It is, after all, a glorified challenge series. Its image has been hijacked by commercial sponsors. Just like the Olympics, the main reason it is happening is money– television, sponsorship and, for the alarmingly reduced income streams of the leading rugby countries, continuity: to keep the story, started in 1888, going.
The Lions tours are a vital revenue source to both the touring nations and the host countries, with Australia and New Zealand reporting $40 million profit after the last two tours. The prospect of a closed-doors tour this summer has led to glum forecasts for South Africa’s economy.
The preservation of the appeal of the Lions tour – an eccentric, wildly ambitious and impractical proposition during the 100 years of amateurism – through the transparently commercial imperatives of professionalism has been one of the great tricks by rugby.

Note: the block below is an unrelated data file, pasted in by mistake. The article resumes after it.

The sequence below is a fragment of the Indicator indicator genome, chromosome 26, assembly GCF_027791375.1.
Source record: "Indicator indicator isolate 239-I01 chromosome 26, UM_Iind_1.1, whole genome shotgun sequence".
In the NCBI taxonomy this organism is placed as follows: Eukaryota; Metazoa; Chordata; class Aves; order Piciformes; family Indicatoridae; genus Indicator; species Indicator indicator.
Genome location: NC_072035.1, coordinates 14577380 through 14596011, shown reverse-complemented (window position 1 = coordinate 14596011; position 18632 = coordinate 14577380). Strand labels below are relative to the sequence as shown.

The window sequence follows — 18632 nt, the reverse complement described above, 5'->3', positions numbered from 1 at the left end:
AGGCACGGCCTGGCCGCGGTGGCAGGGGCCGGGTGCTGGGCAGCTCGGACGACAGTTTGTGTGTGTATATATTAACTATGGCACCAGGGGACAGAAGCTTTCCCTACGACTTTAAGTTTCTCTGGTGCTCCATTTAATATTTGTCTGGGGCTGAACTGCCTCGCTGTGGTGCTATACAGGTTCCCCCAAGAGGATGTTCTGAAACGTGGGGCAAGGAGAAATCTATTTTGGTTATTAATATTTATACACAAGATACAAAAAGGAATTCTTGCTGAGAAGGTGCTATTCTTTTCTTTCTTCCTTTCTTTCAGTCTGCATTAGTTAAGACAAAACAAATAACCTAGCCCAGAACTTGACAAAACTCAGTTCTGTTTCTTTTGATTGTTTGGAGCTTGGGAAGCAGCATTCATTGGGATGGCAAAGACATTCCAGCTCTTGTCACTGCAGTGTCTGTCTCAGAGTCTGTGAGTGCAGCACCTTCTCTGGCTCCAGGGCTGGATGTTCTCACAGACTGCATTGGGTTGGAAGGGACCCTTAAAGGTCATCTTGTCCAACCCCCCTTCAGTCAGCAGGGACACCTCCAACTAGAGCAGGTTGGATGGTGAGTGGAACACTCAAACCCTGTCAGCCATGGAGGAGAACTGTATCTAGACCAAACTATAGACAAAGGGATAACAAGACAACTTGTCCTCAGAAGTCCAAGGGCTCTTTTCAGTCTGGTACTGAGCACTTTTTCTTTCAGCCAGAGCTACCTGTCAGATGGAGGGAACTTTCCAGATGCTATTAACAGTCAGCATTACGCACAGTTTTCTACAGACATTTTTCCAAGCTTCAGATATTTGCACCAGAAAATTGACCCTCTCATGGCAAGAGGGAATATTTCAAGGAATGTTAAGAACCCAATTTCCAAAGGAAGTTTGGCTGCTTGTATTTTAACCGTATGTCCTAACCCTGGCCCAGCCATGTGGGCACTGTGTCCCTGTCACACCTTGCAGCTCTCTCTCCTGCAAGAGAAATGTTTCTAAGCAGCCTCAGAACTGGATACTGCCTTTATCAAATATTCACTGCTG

The Lions is not much a team as an idea. There is something perverse about selecting a team from four countries habitually given to quarrelling – at rugby, at politics, at life. And once that team is settled on, it exists only for a couple of months every four years. But for its lifespan and because of the absurd length of the tour it becomes something more than a team.
When players had jobs, there was something quixotic about the notion of a bunch of guys departing for New Zealand or South Africa just for the lark. Even after rugby became the job of the players and even with the hefty financial bonus of being picked, the Lions tour always felt extra-curricular: a venture that was often the pinnacle of a player’s career but also a rare opportunity to tap into some of the lost camaraderie and fun of the amateur era.